Blogger: More Ways to Share

Blogger is always making changes. Recently I've discovered several 
newer options that make sharing your blog easier.  
  • Share Buttons:
    You can add share buttons to the bottom of your posts so visitors can quickly share your post on one of their favorite social media sites, like Twitter or Facebook. This is a handy feature, but unfortunately the buttons are small and appear in gray scale. Maybe blogger will work on this. In the meantime, add these buttons by going to Design, then click on the Edit link in the Blog Posts box. Try the buttons for yourself at the bottom of this post.
  • Follow by Email:
    This is a new gadget that allows visitors to quickly enter an email address into a box in the sidebar to receive automatic blog updates by email. When you add this gadget Blogger will walk you through the steps to get you up and running. See sample in the sidebar
  • View Options:
    Everyone has a preferred method of viewing, and while I'm going to stick with the traditional web log format, it's nice to know your visitors can choose to view your blog in a variety of ways. To do this, simply add a backslash followed by the word view to your blog address. Modifying the address will take you to a new page with a variety of viewing options. As far as alternate views go, I am fond of the timeslide view. Here is an example:
My blog address:
Alternate viewing options:
Look in the upper right-hand corner of the new screen to switch views.

    Google Apps Aligned with Bloom's Taxonomy

    Kathy Schrock, has aligned Google Apps with Bloom's Taxonomy. Please visit her site to access the amazing interactive map she has assembled, then submit a quick form to add your ideas and justifications for why you might have students use these tools in the respective cognitive areas in which they appear. Thanks Kathy!

    Go to Kathy Schrock's Bloom's Revised Taxonomy page:
    View live version, courtesy of Kathy Schrock

    Wordle Flashback

    Two years ago I was excited enough about Web 2.0 tools to actually start this blog. I started with Wordle, a simple word cloud generator. After all this time, I must admit I am still passionate about using Wordle. I find myself using it regularly in my teaching, even though several new word tag generators have evolved, including Taxedo, Tag Cloud, and the ever-popular WordPress rotating tag cloud.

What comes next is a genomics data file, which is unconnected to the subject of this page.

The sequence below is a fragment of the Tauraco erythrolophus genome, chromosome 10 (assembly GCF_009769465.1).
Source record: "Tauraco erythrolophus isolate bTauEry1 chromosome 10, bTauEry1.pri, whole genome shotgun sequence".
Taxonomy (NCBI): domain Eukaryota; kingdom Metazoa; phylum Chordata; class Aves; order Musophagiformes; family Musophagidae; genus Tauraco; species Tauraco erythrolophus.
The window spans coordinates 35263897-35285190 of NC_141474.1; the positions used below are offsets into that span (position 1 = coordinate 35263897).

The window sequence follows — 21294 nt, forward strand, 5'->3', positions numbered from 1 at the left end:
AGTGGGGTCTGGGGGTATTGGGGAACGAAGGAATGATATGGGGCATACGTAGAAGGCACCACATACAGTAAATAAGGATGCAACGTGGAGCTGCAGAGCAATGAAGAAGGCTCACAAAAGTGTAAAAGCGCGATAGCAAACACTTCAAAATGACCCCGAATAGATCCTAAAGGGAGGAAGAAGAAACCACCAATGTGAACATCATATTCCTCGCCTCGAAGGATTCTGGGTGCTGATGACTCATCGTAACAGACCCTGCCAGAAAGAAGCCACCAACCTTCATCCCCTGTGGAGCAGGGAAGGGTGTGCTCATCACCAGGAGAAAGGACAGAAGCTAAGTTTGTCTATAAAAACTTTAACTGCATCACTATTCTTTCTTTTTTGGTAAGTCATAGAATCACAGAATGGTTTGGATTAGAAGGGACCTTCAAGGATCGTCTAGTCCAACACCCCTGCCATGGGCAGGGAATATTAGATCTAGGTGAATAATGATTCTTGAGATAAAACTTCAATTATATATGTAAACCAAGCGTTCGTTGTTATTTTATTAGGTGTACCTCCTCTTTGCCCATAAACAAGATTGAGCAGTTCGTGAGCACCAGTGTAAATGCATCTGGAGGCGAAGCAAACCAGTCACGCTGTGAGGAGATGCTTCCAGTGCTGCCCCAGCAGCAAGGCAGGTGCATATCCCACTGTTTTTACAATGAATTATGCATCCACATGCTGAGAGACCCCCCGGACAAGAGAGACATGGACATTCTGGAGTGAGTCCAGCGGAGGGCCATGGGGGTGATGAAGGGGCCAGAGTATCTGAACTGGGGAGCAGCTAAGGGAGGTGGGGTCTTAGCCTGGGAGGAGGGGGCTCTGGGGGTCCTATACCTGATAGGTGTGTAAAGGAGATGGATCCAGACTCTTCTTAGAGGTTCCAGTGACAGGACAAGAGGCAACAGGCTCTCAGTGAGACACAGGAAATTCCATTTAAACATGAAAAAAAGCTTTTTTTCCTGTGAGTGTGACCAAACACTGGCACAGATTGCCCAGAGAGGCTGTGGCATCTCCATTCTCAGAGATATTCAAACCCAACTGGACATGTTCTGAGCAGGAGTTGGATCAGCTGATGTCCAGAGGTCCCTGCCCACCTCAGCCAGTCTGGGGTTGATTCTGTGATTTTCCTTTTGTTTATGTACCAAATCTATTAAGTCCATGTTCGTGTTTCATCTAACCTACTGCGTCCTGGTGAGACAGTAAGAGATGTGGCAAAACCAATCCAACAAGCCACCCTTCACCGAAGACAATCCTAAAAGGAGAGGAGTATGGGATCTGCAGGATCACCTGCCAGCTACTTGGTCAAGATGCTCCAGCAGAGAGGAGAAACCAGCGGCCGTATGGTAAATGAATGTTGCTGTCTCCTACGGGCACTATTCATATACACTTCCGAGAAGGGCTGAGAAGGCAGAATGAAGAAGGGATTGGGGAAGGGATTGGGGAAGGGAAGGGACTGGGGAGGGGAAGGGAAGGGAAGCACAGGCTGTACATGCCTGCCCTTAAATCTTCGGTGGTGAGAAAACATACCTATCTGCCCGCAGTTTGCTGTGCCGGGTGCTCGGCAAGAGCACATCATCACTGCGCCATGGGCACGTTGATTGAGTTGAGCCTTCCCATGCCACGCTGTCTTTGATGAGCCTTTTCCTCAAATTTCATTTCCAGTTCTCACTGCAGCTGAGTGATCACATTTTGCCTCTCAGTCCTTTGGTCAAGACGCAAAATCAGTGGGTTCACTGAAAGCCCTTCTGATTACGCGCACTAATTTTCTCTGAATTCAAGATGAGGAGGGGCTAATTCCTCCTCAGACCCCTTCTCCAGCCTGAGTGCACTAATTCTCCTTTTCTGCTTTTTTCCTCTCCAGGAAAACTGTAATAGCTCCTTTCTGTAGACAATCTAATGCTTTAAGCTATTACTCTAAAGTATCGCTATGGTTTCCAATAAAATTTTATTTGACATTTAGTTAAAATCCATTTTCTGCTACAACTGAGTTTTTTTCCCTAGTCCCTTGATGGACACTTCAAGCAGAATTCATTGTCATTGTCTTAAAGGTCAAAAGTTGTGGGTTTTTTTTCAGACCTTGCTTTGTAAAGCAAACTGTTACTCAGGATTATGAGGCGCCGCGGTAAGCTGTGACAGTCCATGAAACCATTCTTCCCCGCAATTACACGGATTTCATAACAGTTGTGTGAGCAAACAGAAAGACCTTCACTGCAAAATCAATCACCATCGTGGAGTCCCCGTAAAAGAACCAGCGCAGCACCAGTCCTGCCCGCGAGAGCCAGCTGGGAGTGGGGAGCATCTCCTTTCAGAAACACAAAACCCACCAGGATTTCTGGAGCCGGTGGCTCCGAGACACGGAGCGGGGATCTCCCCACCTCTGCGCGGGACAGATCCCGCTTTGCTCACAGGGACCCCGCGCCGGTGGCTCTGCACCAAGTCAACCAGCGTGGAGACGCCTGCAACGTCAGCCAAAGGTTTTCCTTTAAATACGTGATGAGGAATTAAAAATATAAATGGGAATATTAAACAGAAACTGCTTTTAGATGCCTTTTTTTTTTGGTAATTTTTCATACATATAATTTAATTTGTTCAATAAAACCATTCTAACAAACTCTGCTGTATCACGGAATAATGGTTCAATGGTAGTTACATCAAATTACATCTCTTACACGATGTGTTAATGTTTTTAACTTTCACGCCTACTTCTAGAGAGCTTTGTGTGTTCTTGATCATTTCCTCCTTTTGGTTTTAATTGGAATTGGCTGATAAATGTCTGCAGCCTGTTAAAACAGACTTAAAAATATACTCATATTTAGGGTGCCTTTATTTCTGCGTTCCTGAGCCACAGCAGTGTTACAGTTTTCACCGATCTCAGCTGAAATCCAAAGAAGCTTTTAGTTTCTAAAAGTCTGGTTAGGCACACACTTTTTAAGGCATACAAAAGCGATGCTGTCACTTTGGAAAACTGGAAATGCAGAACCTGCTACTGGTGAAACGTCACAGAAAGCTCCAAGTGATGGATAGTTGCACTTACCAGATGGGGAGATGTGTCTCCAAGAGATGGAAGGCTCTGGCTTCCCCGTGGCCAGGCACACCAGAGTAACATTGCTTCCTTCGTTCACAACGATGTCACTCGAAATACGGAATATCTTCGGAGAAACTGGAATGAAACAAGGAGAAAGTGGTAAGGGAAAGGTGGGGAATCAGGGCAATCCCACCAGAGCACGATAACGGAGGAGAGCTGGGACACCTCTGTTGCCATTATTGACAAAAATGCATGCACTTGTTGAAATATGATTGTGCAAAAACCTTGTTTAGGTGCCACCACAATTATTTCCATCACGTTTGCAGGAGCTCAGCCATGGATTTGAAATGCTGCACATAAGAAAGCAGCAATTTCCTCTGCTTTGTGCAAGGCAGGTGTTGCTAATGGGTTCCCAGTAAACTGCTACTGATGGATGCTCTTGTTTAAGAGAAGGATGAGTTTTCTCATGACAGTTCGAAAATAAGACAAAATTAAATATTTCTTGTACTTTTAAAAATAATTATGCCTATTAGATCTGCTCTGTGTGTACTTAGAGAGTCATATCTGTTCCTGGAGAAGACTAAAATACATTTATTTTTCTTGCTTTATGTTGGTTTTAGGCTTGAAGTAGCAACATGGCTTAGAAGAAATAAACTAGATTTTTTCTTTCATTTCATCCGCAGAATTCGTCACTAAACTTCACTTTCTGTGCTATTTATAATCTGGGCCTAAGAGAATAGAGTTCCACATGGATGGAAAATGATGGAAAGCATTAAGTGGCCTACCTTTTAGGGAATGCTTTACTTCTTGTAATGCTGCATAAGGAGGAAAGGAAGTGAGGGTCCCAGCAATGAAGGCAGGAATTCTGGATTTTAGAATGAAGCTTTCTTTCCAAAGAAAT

Still, I love Wordle for it's simplicity. Just go to the Wordle website, type some text into a box, click a button and your text becomes a Word Cloud. Anyone can do it, but the real trick is in how it's used. After all, words that appear more frequently within the text appear larger in size within the word cloud.

    Here are my top 3 favorite ways to use Wordle:
    1. Copy and paste the text from a few good articles about a specific topic into Wordle to get the main ideas and vocabulary. Use it as a starting point for a lesson to help students construct knowledge.
    2. Copy and paste student generated text into Wordle for self-analysis of writing. Words and phrases that are overused will jump out.
    3. Wordle a current event topic, then use it to generate a classroom discussion.
    My goal this week is to see if we can build on the Wordle ideas we started a long time ago. Please view the list of ideas and contribute ideas of your own.
    This Blog, Wordled

    Qwiki - A Multi-Media Search Engine

    Qwiki is a multi-media search engine designed to improve the way people experience information by appealing to users on a human level. A Qwiki search delivers content in the form of a narrated, interactive slideshow that tells a story. Although it's relatively new, there are millions of topics available for searching now.

    Dipity: Create Multimedia Timelines

    Dipity is a cool tool for creating multimedia timelines with a variety of viewing options. Click on any event in the timeline to view details and images, or choose to view as a flipbook, list, or map instead.

    AnswerGarden: A Quick and Easy Feedback Tool

    AnswerGarden describes itself as a minimal tool for maximum feedback that can be used for creative brainstorming. It's simple, just create a question and publish it. The answers are immediately displayed as tags in a word cloud, which means responses that appear more frequently appear larger in size. Try it for yourself by answering the question below.  No login is required

    Person-First Language

    Two teachers at Brooks Middle School in Oak Park are using VoiceThread to spread the word about Person-First language. Learn more by viewing their VoiceThread, then record a comment to make your pledge on the appropriate page. Please pass this along and spread the word!